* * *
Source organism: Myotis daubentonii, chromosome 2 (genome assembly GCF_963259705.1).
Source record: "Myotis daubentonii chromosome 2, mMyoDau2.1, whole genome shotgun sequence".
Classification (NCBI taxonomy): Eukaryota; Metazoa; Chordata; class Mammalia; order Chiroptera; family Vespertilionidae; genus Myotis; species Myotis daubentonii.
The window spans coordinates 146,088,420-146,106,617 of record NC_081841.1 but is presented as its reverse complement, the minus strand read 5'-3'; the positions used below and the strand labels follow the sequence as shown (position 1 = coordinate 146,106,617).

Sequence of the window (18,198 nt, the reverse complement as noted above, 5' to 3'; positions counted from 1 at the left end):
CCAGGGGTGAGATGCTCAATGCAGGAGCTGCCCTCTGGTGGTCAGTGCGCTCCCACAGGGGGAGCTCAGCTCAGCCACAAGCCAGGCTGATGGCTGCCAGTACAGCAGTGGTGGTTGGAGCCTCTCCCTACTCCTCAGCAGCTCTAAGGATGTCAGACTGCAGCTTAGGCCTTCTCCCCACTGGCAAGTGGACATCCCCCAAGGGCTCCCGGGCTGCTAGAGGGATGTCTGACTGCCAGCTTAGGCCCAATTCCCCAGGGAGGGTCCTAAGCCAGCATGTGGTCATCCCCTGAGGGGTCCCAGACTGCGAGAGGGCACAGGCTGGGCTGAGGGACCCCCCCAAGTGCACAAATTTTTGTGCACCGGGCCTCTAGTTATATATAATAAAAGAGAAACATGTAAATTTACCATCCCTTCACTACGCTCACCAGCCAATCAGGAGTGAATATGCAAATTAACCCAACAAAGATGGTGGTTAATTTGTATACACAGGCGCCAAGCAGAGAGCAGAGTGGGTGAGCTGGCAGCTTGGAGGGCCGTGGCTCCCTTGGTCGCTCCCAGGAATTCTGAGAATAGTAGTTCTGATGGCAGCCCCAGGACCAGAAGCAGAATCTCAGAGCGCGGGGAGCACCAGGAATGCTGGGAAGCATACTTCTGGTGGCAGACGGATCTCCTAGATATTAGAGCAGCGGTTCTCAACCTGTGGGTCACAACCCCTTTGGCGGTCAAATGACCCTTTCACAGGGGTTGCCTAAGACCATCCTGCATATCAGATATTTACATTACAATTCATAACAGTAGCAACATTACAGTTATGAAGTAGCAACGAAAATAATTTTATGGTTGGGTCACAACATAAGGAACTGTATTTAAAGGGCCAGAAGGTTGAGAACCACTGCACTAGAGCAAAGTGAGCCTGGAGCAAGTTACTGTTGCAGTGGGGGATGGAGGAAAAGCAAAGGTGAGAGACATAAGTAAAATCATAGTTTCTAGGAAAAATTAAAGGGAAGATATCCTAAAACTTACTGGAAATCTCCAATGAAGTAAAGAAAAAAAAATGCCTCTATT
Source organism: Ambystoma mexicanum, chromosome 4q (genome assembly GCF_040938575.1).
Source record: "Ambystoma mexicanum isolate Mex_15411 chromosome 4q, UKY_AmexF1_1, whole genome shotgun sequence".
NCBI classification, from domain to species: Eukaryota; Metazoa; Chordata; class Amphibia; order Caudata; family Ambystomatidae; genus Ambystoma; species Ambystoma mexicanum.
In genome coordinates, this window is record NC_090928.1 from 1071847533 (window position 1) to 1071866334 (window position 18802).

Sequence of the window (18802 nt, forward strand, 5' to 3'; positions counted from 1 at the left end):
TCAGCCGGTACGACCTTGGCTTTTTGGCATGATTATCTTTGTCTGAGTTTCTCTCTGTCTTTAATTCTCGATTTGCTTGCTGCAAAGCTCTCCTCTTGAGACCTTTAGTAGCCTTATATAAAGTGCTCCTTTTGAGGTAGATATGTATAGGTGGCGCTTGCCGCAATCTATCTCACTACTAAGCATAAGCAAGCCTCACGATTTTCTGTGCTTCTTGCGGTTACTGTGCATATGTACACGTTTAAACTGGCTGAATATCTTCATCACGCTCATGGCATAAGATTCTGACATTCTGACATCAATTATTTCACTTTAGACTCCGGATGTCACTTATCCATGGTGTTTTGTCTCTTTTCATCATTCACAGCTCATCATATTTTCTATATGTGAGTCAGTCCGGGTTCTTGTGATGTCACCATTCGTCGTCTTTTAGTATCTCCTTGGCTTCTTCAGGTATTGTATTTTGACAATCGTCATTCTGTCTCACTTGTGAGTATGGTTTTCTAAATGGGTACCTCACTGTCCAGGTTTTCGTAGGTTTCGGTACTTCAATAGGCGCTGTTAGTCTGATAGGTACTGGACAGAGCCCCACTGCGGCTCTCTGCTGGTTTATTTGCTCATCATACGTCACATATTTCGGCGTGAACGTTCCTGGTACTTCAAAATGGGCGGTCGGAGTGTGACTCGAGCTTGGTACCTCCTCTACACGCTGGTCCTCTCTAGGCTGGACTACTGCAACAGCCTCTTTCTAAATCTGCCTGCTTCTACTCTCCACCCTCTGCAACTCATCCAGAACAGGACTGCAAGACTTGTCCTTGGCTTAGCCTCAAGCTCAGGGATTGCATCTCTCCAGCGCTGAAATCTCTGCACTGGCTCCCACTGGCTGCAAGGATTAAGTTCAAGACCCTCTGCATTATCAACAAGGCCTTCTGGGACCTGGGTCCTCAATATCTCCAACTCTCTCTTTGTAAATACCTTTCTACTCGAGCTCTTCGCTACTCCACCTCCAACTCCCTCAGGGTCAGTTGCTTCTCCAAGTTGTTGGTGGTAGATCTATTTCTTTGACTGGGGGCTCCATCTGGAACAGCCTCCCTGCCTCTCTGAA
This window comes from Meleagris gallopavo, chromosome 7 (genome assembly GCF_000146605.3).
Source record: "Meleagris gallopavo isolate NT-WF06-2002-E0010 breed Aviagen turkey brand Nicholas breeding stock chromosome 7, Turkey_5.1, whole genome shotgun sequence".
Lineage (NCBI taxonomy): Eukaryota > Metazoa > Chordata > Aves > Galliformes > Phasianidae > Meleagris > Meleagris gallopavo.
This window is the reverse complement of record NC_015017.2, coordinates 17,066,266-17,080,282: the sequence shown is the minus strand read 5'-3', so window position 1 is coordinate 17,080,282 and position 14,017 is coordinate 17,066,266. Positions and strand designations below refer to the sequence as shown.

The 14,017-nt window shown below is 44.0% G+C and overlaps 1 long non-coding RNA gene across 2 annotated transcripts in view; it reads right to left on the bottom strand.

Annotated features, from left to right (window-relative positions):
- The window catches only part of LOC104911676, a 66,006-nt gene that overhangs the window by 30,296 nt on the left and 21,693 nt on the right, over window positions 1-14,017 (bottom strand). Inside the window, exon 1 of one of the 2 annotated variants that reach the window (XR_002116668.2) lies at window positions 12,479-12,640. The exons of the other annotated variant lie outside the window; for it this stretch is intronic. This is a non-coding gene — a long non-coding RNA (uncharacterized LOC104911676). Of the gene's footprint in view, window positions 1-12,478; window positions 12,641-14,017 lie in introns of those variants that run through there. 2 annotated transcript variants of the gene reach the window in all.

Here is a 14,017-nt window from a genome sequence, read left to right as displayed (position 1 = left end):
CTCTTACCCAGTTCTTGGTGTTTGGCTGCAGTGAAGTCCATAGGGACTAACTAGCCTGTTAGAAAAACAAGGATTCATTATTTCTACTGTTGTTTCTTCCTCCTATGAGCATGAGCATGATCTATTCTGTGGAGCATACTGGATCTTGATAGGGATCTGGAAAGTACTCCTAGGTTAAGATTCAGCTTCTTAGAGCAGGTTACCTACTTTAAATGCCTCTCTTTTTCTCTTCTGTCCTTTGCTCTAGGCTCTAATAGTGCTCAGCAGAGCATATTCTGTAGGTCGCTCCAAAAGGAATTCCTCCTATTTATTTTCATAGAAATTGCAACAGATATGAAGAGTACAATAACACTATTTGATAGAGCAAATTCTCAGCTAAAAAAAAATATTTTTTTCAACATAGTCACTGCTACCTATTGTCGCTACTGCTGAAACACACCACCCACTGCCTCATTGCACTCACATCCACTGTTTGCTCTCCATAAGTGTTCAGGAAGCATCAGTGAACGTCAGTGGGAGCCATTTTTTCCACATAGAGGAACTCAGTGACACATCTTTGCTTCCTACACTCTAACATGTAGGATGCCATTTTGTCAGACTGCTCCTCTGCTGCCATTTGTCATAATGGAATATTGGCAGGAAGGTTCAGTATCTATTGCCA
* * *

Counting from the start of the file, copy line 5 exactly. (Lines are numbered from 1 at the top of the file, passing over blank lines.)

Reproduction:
Sequence of the window (18,198 nt, the reverse complement as noted above, 5' to 3'; positions counted from 1 at the left end):